In my daily reading yesterday morning I came across this article: What Hoteliers And Restauranteurs Can Learn From The “Ford Fiesta Movement” By Tom Costello http://www.hospitalitynet.org/news/154000392/4055989.html. I highly suggest you read it first and then come back here. The point about brand advocates is very important to take to heart.
It brought to mind the same question that I keep getting asked by innkeepers, at conferences, on the phone, by emails, by twitter and on my blog. “Do we or should we respond to every review, especially positive reviews?”
Various marketer disagree on this, they think that only bad ones should be replied to. I don’t agree.
Fallowfields Hotel in England I think does a fabulous job of responding to reviews, ALL reviews.
For those innkeepers with small establishments who say, it’s a hotel, it’s a very small hotel, it only has 10 rooms. Anthony does all his own social media plus running an inn and a restaurant as well. I am always amazed.
Think about it though, a response, while targeted to the reviewer, is primarily for the thousands of people that will be reading your reviews (and your responses) for many years to come, on the 800 lb gorilla that is Tripadvisor, and many of it’s smaller cousins, its not just for the reviewer.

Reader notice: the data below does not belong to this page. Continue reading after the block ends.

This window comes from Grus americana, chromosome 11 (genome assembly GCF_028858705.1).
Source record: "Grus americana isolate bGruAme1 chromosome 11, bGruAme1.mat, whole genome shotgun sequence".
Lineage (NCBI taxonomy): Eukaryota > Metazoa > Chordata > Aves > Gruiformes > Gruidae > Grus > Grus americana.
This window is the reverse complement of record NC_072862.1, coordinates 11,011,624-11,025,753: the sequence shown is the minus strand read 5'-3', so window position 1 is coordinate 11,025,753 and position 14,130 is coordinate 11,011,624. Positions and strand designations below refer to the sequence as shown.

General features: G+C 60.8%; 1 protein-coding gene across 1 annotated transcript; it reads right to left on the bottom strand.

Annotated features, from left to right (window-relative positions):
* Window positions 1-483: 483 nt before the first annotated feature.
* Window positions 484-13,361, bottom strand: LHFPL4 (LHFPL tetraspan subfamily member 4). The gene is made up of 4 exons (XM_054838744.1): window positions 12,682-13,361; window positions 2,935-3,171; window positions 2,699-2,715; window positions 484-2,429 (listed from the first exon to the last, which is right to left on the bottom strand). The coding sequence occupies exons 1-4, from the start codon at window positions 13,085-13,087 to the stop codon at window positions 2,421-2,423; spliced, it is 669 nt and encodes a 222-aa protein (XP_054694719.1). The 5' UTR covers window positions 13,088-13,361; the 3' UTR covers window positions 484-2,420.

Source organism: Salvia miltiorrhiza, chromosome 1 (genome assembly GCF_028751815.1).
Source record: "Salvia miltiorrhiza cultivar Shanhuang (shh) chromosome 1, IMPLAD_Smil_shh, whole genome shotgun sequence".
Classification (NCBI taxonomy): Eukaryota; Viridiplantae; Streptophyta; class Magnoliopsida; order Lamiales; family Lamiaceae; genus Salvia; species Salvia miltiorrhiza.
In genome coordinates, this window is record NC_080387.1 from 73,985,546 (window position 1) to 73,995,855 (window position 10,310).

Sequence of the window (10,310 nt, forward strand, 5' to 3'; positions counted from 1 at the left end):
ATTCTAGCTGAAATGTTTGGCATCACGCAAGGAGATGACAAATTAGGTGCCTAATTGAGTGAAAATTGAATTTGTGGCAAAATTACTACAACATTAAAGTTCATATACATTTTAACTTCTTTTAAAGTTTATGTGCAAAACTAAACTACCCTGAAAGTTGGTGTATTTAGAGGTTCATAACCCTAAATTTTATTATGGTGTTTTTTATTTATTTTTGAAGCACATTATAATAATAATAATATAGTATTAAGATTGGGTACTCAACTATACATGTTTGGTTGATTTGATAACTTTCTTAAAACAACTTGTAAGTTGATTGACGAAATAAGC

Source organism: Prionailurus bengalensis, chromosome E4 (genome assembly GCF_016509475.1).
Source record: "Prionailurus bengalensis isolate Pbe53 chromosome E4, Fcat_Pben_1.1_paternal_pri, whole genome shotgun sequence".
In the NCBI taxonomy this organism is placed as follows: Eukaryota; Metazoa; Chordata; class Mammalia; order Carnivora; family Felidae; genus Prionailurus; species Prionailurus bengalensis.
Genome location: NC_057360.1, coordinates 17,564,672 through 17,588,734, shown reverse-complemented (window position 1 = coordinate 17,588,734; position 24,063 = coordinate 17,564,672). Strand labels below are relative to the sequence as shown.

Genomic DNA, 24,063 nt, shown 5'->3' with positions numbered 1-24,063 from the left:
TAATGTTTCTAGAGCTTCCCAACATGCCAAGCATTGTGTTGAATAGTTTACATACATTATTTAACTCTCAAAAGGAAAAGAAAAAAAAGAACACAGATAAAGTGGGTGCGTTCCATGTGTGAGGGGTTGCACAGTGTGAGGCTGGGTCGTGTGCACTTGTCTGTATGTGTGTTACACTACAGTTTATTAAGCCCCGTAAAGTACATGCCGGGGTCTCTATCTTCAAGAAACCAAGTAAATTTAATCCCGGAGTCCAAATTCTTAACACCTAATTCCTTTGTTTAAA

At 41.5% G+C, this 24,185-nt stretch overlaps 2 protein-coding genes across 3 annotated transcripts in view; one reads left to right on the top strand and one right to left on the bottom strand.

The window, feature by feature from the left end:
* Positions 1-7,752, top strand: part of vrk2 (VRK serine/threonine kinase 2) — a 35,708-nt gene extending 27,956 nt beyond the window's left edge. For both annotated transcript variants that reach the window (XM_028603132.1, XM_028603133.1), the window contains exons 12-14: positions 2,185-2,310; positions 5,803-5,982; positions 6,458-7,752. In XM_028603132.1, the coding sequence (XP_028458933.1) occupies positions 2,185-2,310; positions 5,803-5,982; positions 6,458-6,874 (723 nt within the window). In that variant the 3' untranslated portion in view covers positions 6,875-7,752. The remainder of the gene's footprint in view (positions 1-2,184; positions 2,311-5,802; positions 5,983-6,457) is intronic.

In responding to reviews, both positive, negative and in between, you are showing viewers of the reviews that A. You take the time to care what’s being said about you. B. You are going the extra mile to thank them for leaving the review (some thing that is so simple yet goes so far) and C. Showing engagement, in that there is a response.
Why should a Tripadvisor review be any different from a fan posting something complimentary on your Facebook Fan page? Hopefully you would respond to that. Why not a review, where the target eyes on your business listing is a hundred times, nay a thousand times, larger in terms of visibility?
Tripadvisor likes to encourage lodging, to encourage their guests, to leave reviews (not from the lodging establishment though). So you as innkeeper send out emails, send postcards, leave note cards in the rooms and include the suggestion in email newsletters amongst other things.
From the perspective of a guest at that point who is home, busy, probably working or at work, with a bazillion other things on my mind, if I had a nice time where I stayed, and I took time out of my very busy life to stop, actually go to Tripadvisor (or wherever) and write a review, I as a guest have gone out of my way for you.
As an innkeeper, your past guest just did you a huge favor, a few words back is the least you can do.
Both Tripadvisor and Yelp send reviewers an email if there is a management response. The point in the blog by Tom Costello is that guests who leave good reviews are your brand ambassadors and brand advocates, take the minute to respond to them and keep them. Retention is key.
A Thank you doesn’t cost anything except a minute of your time. Whats the ROI on that? Priceless.